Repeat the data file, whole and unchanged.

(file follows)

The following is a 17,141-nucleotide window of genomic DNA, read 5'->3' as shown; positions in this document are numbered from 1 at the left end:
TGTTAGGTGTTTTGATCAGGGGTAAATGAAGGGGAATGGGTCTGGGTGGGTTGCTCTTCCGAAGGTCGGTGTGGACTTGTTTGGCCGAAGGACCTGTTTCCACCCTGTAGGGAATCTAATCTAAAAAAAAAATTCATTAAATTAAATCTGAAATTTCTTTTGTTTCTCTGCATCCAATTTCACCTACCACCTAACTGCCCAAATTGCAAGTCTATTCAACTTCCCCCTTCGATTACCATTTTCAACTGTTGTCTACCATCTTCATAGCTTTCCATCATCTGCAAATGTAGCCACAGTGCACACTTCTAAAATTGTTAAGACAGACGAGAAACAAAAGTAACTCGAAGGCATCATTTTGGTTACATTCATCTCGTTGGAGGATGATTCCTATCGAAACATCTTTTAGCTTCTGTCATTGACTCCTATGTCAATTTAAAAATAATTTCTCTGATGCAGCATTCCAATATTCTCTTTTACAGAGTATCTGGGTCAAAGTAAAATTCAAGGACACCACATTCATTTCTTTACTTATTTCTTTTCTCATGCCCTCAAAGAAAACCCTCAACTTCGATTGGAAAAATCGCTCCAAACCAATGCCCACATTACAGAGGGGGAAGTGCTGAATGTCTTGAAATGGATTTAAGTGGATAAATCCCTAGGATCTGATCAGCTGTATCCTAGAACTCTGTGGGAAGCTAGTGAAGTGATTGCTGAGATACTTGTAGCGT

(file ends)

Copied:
The following is a 17,141-nucleotide window of genomic DNA, read 5'->3' as shown; positions in this document are numbered from 1 at the left end:
TGTTAGGTGTTTTGATCAGGGGTAAATGAAGGGGAATGGGTCTGGGTGGGTTGCTCTTCCGAAGGTCGGTGTGGACTTGTTTGGCCGAAGGACCTGTTTCCACCCTGTAGGGAATCTAATCTAAAAAAAAAATTCATTAAATTAAATCTGAAATTTCTTTTGTTTCTCTGCATCCAATTTCACCTACCACCTAACTGCCCAAATTGCAAGTCTATTCAACTTCCCCCTTCGATTACCATTTTCAACTGTTGTCTACCATCTTCATAGCTTTCCATCATCTGCAAATGTAGCCACAGTGCACACTTCTAAAATTGTTAAGACAGACGAGAAACAAAAGTAACTCGAAGGCATCATTTTGGTTACATTCATCTCGTTGGAGGATGATTCCTATCGAAACATCTTTTAGCTTCTGTCATTGACTCCTATGTCAATTTAAAAATAATTTCTCTGATGCAGCATTCCAATATTCTCTTTTACAGAGTATCTGGGTCAAAGTAAAATTCAAGGACACCACATTCATTTCTTTACTTATTTCTTTTCTCATGCCCTCAAAGAAAACCCTCAACTTCGATTGGAAAAATCGCTCCAAACCAATGCCCACATTACAGAGGGGGAAGTGCTGAATGTCTTGAAATGGATTTAAGTGGATAAATCCCTAGGATCTGATCAGCTGTATCCTAGAACTCTGTGGGAAGCTAGTGAAGTGATTGCTGAGATACTTGTAGCGT